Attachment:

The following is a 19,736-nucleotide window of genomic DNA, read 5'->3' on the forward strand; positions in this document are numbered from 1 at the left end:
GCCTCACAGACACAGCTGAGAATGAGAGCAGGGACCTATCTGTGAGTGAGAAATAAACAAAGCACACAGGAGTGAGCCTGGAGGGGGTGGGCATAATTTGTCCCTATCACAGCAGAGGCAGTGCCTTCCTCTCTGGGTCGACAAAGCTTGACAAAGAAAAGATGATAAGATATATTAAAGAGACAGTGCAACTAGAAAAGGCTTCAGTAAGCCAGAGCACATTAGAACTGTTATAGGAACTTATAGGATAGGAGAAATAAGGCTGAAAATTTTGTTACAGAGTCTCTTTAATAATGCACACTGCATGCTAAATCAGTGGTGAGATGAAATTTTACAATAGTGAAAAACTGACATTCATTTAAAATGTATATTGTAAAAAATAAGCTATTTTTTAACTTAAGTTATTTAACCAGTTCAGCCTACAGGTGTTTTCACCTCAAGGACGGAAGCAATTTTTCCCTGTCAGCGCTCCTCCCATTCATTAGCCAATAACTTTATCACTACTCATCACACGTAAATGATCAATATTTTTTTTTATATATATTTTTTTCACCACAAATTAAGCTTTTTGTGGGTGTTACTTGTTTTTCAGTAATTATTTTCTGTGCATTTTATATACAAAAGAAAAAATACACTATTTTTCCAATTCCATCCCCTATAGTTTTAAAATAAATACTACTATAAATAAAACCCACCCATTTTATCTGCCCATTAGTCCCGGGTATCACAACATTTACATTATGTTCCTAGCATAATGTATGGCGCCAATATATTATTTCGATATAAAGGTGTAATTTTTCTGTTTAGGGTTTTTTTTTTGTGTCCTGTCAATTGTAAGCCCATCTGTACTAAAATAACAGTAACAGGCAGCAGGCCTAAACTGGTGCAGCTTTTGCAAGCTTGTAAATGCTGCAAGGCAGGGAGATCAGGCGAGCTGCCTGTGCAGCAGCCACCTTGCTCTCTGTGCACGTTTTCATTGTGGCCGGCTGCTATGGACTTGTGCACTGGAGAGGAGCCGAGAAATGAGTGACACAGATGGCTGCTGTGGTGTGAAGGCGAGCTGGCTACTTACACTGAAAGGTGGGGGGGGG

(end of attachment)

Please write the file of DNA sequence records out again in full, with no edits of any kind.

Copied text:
The following is a 19,736-nucleotide window of genomic DNA, read 5'->3' on the forward strand; positions in this document are numbered from 1 at the left end:
GCCTCACAGACACAGCTGAGAATGAGAGCAGGGACCTATCTGTGAGTGAGAAATAAACAAAGCACACAGGAGTGAGCCTGGAGGGGGTGGGCATAATTTGTCCCTATCACAGCAGAGGCAGTGCCTTCCTCTCTGGGTCGACAAAGCTTGACAAAGAAAAGATGATAAGATATATTAAAGAGACAGTGCAACTAGAAAAGGCTTCAGTAAGCCAGAGCACATTAGAACTGTTATAGGAACTTATAGGATAGGAGAAATAAGGCTGAAAATTTTGTTACAGAGTCTCTTTAATAATGCACACTGCATGCTAAATCAGTGGTGAGATGAAATTTTACAATAGTGAAAAACTGACATTCATTTAAAATGTATATTGTAAAAAATAAGCTATTTTTTAACTTAAGTTATTTAACCAGTTCAGCCTACAGGTGTTTTCACCTCAAGGACGGAAGCAATTTTTCCCTGTCAGCGCTCCTCCCATTCATTAGCCAATAACTTTATCACTACTCATCACACGTAAATGATCAATATTTTTTTTTATATATATTTTTTTCACCACAAATTAAGCTTTTTGTGGGTGTTACTTGTTTTTCAGTAATTATTTTCTGTGCATTTTATATACAAAAGAAAAAATACACTATTTTTCCAATTCCATCCCCTATAGTTTTAAAATAAATACTACTATAAATAAAACCCACCCATTTTATCTGCCCATTAGTCCCGGGTATCACAACATTTACATTATGTTCCTAGCATAATGTATGGCGCCAATATATTATTTCGATATAAAGGTGTAATTTTTCTGTTTAGGGTTTTTTTTTTGTGTCCTGTCAATTGTAAGCCCATCTGTACTAAAATAACAGTAACAGGCAGCAGGCCTAAACTGGTGCAGCTTTTGCAAGCTTGTAAATGCTGCAAGGCAGGGAGATCAGGCGAGCTGCCTGTGCAGCAGCCACCTTGCTCTCTGTGCACGTTTTCATTGTGGCCGGCTGCTATGGACTTGTGCACTGGAGAGGAGCCGAGAAATGAGTGACACAGATGGCTGCTGTGGTGTGAAGGCGAGCTGGCTACTTACACTGAAAGGTGGGGGGGGG